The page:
NEWS ANALYSIS: Syria’s Afrin becoming less significant for Russia, US
Serkan Demirtaş - BAGHDAD
Turkey’s long-expected military operation into Afrin has not created much opposition from the international community, especially from big powers, senior diplomatic sources have said, drawing on the fact that both Russia and the U.S. have long ago abandoned their mandate in that particular region.
According to assessments by diplomatic sources, Turkey’s operation was not regarded as shocking news by the big international powers for three main reasons.
First, Turkey had made it clear that an operation into Afrin was in the pipeline after the completion of the Euphrates Shield Operation and even before the start of the Idlib operation in mid-2017. Senior Turkish officials, particularly President Recep Tayyip Erdoğan, have long been voicing Turkey’s plans to provide security to its borders in the Afrin region. Therefore, this offensive has already been anticipated by the international community, particularly the big powers.
Second, Turkey has been in constant dialogue with all the big powers over the last few weeks in order to inform them and ask their political and practical support for the operation. Chief of General Staff Gen. Hulusi Akar and National Intelligence Organization head Hakan Fidan’s visit to Moscow played a crucial role in making this operation possible. Foreign Minister Mevlüt Çavuşoğlu’s in-person meetings with U.S. Secretary of State Rex Tillerson and Secretary of Defense Jim Mattis last week in Vancouver sought to garner Washington’s support for the TSK’s operation.
These talks resulted in the opening of the Syrian air space for the Turkish air forces as well as the removal of Russian military observers from Afrin thanks to coordination provided between Ankara and Moscow. From the U.S. perspective, American military officials made it clear that Afrin was not part of their mandate and thus signaled a crucial green light to the Turkish offensive.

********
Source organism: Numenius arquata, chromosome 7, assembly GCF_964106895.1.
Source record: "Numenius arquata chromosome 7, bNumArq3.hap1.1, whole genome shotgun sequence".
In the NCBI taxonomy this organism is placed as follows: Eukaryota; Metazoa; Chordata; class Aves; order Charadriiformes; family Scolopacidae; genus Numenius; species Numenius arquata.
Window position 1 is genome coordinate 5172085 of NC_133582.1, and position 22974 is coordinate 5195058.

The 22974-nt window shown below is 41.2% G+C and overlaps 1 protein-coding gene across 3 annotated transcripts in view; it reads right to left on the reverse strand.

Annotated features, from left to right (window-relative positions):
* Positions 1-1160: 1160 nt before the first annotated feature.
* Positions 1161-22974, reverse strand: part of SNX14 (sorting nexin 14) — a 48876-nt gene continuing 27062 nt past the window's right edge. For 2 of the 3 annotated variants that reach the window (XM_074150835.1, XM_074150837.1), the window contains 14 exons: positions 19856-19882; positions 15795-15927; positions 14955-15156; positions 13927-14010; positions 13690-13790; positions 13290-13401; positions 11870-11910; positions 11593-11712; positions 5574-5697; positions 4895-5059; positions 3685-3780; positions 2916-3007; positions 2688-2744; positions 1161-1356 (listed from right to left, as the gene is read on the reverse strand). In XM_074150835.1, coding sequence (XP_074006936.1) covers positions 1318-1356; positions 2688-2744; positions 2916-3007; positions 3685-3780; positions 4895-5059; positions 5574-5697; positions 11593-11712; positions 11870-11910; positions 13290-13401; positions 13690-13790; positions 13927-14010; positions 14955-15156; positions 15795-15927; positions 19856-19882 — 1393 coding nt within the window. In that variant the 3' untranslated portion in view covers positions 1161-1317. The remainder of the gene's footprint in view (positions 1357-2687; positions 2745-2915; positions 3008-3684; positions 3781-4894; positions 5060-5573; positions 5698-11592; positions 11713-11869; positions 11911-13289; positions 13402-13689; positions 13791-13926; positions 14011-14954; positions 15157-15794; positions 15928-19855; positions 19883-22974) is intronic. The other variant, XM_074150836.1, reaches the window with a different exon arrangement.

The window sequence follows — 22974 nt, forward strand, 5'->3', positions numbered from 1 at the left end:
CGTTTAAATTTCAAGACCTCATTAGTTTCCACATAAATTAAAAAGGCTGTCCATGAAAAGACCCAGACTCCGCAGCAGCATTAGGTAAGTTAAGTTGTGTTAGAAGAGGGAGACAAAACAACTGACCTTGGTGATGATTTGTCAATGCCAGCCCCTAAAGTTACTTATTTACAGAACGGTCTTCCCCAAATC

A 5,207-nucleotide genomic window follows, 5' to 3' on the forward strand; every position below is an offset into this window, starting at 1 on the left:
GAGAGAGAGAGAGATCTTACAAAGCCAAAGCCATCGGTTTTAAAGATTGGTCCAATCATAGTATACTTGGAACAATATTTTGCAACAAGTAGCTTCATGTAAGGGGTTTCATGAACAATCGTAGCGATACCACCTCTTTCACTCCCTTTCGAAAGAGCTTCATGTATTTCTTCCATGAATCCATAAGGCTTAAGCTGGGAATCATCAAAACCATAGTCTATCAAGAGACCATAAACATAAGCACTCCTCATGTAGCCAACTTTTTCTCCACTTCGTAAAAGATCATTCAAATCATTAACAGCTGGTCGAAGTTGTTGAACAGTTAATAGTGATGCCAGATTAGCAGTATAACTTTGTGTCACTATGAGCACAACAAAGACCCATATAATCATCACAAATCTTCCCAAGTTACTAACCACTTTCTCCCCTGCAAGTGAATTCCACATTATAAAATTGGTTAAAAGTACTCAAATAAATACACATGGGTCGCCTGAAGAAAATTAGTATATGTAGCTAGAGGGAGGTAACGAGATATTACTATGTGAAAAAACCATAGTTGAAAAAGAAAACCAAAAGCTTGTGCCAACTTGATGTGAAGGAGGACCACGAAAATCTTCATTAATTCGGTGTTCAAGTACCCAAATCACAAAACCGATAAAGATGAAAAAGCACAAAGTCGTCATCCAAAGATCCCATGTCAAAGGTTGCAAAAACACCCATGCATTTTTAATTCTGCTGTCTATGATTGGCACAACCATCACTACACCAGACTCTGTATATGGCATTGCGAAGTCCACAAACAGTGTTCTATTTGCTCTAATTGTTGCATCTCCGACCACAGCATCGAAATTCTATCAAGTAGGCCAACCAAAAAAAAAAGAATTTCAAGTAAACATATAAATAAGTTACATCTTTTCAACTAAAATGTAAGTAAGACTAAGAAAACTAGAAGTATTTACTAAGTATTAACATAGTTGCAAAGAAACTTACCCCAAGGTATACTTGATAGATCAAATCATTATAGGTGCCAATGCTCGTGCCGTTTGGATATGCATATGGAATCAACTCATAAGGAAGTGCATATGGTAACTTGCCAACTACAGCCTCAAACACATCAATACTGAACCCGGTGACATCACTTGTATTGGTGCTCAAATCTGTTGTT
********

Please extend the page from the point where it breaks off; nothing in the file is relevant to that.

Third point is the fact that the Afrin region no longer plays a significant and strategic role in both Russian and American perspectives and priorities in the Syrian theater. In a sense, both powers have abandoned the region to Turkey’s domain given the presumption that this operation would preoccupy Turkey for more than six months.
For Russia, it is important that the Turkish operation does not endanger efforts to reach a political settlement through the Sochi process. And for the U.S., greater concerns would be raised if the TSK’s military planning included an operation into Manbij and east of Euphrates, areas under the U.S. mandate in the fight against the jihadists.
Two risks cited
According to the same sources, the ongoing operation carries two main risks.The first concerns unwanted military and civilian casualties as the YPG uses locals as human shields, particularly in and around the Afrin region.
The second is that the Syrian regime may advance its military operations in the northern parts of Idlib in retaliation to the TSK’s Afrin move.
Syria had recently launched a massive military campaign in the Idlib region at the expense of violating a three-way agreement between Turkey, Russia and Iran, which aims to establish a de-escalation zone in this rebel-held region. Ankara’s concern is that the Syrian regime may intensify its operation in the north of the Idlib region, leading to an unwanted military engagement between Damascus and the armed opposition groups. Turkey’s troops are also in the same theater with the task of establishing military observation spots in the field, sources have said.